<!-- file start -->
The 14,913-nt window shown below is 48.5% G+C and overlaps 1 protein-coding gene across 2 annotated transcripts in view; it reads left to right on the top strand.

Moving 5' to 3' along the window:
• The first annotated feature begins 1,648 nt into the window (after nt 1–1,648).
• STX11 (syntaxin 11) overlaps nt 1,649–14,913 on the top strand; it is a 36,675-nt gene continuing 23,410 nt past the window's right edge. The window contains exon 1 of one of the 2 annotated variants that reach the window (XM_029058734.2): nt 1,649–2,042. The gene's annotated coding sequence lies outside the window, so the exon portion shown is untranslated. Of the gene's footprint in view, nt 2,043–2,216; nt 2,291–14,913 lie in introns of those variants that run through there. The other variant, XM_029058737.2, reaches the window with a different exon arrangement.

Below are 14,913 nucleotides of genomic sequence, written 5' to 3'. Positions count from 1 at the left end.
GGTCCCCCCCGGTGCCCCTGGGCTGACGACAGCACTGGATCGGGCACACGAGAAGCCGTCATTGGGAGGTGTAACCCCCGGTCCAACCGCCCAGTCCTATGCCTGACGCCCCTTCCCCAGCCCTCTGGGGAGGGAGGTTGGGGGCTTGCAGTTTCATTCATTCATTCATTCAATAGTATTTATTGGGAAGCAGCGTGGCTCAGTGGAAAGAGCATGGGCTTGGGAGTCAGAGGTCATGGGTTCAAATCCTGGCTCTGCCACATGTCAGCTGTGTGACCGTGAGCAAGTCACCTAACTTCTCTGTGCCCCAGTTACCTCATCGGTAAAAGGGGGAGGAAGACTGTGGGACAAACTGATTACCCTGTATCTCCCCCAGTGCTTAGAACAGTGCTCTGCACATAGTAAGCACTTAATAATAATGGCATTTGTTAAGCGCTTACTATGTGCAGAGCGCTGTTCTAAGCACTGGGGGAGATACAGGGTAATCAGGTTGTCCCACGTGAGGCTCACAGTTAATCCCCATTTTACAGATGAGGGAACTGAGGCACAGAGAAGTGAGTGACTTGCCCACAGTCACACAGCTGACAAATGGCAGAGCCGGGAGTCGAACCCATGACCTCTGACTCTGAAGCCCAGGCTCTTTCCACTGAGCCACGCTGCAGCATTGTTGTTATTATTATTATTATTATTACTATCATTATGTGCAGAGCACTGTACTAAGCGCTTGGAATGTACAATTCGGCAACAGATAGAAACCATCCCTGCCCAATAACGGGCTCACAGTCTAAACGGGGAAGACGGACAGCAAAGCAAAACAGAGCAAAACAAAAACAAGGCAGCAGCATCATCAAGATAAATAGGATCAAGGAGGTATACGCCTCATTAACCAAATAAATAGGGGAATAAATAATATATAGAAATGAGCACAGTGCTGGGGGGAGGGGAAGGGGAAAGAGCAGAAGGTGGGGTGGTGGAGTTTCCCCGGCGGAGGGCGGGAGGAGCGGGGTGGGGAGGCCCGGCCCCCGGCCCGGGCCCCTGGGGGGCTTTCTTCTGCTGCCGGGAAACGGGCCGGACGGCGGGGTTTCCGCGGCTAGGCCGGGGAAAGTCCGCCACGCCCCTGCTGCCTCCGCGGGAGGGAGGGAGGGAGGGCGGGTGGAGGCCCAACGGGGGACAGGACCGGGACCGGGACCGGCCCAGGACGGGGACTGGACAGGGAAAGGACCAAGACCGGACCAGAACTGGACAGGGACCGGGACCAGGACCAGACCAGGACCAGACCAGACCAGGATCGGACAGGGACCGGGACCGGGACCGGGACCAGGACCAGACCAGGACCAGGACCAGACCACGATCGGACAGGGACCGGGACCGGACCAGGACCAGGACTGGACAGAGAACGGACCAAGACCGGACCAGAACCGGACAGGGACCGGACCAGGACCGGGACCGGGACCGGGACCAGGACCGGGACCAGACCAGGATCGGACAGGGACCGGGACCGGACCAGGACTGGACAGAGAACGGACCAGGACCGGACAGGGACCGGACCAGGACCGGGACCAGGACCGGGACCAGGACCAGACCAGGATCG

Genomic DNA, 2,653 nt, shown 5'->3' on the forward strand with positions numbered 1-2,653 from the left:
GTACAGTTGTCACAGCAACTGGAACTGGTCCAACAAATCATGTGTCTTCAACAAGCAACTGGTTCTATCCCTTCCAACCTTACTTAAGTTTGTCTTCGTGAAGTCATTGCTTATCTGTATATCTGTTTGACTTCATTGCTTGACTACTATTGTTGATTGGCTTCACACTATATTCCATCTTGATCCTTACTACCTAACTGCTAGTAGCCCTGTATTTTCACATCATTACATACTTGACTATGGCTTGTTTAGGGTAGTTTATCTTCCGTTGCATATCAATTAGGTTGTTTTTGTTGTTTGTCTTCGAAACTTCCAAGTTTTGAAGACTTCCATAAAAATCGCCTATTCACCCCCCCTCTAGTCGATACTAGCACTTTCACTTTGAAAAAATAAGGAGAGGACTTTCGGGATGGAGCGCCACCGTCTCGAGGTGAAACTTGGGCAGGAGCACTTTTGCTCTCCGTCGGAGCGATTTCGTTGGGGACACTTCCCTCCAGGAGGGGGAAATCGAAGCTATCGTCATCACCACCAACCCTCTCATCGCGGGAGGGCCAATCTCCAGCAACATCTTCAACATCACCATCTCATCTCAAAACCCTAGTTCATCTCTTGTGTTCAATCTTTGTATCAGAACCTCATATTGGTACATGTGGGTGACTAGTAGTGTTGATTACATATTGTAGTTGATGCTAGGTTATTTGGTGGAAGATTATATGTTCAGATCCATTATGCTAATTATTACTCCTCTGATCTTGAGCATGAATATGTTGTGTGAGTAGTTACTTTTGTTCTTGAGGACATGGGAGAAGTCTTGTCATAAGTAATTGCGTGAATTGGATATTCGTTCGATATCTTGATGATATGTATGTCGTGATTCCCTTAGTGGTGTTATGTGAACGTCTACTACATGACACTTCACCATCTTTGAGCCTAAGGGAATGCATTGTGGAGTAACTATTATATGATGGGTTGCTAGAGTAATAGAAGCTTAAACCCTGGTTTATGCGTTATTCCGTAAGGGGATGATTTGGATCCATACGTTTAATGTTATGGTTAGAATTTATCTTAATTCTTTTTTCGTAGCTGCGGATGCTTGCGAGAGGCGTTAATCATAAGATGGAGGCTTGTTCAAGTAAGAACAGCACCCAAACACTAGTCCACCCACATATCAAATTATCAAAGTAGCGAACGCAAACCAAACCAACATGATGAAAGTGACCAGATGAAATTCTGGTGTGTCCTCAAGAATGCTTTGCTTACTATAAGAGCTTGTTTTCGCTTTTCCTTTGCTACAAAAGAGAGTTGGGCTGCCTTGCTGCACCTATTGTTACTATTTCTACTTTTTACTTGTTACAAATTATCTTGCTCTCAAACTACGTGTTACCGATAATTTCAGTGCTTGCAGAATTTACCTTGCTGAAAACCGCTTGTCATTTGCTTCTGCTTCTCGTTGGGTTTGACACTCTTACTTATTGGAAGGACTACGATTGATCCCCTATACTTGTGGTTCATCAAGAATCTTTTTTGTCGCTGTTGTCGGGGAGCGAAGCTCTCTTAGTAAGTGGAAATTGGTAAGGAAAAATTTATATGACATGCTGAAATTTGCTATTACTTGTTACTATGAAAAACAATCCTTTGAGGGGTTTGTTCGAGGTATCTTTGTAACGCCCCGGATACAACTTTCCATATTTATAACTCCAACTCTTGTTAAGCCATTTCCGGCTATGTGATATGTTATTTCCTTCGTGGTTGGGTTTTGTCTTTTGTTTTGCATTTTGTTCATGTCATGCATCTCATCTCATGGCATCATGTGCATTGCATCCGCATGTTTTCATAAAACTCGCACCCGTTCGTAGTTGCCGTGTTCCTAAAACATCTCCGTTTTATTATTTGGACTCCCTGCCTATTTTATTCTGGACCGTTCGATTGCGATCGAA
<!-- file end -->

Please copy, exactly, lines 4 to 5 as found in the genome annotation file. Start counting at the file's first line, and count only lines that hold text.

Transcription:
• STX11 (syntaxin 11) overlaps nt 1,649–14,913 on the top strand; it is a 36,675-nt gene continuing 23,410 nt past the window's right edge. The window contains exon 1 of one of the 2 annotated variants that reach the window (XM_029058734.2): nt 1,649–2,042. The gene's annotated coding sequence lies outside the window, so the exon portion shown is untranslated. Of the gene's footprint in view, nt 2,043–2,216; nt 2,291–14,913 lie in introns of those variants that run through there. The other variant, XM_029058737.2, reaches the window with a different exon arrangement.

Below are 14,913 nucleotides of genomic sequence, written 5' to 3'. Positions count from 1 at the left end.